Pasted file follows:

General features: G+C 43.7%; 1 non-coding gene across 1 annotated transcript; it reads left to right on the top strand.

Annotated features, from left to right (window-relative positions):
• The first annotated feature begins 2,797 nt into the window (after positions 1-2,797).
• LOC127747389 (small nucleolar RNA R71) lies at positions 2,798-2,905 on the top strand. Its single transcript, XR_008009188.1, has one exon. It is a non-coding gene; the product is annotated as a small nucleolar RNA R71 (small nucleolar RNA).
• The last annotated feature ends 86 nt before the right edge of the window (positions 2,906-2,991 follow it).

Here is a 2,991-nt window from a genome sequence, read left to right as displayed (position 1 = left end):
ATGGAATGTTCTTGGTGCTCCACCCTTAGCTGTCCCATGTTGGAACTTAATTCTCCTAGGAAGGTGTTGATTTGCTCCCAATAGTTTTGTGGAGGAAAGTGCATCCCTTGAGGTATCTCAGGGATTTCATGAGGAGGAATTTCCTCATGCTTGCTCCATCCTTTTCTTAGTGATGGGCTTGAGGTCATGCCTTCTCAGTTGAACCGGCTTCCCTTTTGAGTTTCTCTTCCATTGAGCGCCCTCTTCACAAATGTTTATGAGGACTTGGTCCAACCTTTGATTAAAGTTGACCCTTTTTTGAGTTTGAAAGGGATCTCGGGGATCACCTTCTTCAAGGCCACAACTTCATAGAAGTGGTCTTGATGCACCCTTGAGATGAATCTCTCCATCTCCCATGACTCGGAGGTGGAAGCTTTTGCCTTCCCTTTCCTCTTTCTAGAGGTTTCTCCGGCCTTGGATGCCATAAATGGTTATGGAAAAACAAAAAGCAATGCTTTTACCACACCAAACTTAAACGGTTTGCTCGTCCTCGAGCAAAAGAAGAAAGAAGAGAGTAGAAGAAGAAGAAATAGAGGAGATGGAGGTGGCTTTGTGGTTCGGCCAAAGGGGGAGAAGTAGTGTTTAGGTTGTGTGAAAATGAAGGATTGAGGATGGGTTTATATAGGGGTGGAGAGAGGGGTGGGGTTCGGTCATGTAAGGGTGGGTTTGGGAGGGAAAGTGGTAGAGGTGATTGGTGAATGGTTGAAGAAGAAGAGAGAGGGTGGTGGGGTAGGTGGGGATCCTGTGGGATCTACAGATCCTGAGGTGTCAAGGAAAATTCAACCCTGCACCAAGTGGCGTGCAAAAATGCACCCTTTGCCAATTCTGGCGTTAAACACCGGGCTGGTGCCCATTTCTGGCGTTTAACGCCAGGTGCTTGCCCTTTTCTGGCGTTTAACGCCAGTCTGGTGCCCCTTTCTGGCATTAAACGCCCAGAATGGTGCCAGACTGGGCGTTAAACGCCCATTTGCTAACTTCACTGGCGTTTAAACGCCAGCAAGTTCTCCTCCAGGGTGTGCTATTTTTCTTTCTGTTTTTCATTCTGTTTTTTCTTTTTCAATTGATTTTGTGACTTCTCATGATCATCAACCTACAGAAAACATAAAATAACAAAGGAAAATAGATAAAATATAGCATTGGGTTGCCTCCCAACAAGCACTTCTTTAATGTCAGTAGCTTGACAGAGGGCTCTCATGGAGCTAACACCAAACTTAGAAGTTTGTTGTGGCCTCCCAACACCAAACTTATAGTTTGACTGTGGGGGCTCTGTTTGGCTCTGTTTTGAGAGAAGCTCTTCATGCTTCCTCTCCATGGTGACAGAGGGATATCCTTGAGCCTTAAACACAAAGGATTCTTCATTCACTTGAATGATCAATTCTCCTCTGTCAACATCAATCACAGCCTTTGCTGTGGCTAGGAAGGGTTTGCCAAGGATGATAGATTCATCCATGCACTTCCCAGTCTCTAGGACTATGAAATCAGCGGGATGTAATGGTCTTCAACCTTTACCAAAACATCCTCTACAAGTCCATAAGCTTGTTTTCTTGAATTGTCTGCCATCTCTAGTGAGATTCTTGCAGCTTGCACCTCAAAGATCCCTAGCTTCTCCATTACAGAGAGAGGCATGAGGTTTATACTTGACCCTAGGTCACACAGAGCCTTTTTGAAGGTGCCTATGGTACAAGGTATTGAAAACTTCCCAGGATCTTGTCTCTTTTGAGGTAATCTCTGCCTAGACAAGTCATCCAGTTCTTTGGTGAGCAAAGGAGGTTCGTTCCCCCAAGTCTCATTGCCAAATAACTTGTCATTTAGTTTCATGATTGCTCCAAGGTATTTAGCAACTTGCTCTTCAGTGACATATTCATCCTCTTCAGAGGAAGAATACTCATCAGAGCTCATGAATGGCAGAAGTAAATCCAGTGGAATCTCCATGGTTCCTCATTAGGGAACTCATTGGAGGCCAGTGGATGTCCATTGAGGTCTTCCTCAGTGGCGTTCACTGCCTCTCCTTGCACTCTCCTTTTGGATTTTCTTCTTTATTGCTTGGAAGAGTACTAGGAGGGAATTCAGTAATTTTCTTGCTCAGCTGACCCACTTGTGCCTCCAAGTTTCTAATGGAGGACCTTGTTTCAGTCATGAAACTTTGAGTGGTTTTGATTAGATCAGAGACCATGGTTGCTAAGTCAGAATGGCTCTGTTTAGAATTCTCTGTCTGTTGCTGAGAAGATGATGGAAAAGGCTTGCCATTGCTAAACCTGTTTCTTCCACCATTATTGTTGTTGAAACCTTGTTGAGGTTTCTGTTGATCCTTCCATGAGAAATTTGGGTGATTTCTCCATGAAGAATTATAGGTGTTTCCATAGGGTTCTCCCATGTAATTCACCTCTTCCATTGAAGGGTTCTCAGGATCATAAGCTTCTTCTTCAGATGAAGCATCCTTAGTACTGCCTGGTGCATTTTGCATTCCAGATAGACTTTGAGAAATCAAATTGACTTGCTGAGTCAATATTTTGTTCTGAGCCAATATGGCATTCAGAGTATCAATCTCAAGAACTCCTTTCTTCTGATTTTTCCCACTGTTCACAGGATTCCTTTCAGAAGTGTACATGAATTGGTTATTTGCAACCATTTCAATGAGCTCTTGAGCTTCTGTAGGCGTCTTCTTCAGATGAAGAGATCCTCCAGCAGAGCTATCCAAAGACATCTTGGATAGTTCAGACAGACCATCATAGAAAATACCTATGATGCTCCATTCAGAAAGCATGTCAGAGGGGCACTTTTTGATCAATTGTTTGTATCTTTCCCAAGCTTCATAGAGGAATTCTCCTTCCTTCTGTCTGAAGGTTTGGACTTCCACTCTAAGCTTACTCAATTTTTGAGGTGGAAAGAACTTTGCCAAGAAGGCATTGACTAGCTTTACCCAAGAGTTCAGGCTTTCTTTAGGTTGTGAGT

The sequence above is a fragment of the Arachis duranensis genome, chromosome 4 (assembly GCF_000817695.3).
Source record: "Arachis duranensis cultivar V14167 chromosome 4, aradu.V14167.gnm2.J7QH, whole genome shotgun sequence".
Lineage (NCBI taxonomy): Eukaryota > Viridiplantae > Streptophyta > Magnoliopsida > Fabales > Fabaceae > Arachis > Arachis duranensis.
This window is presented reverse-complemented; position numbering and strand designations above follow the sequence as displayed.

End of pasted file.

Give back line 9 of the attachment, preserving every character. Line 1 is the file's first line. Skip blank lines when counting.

Source record: "Arachis duranensis cultivar V14167 chromosome 4, aradu.V14167.gnm2.J7QH, whole genome shotgun sequence".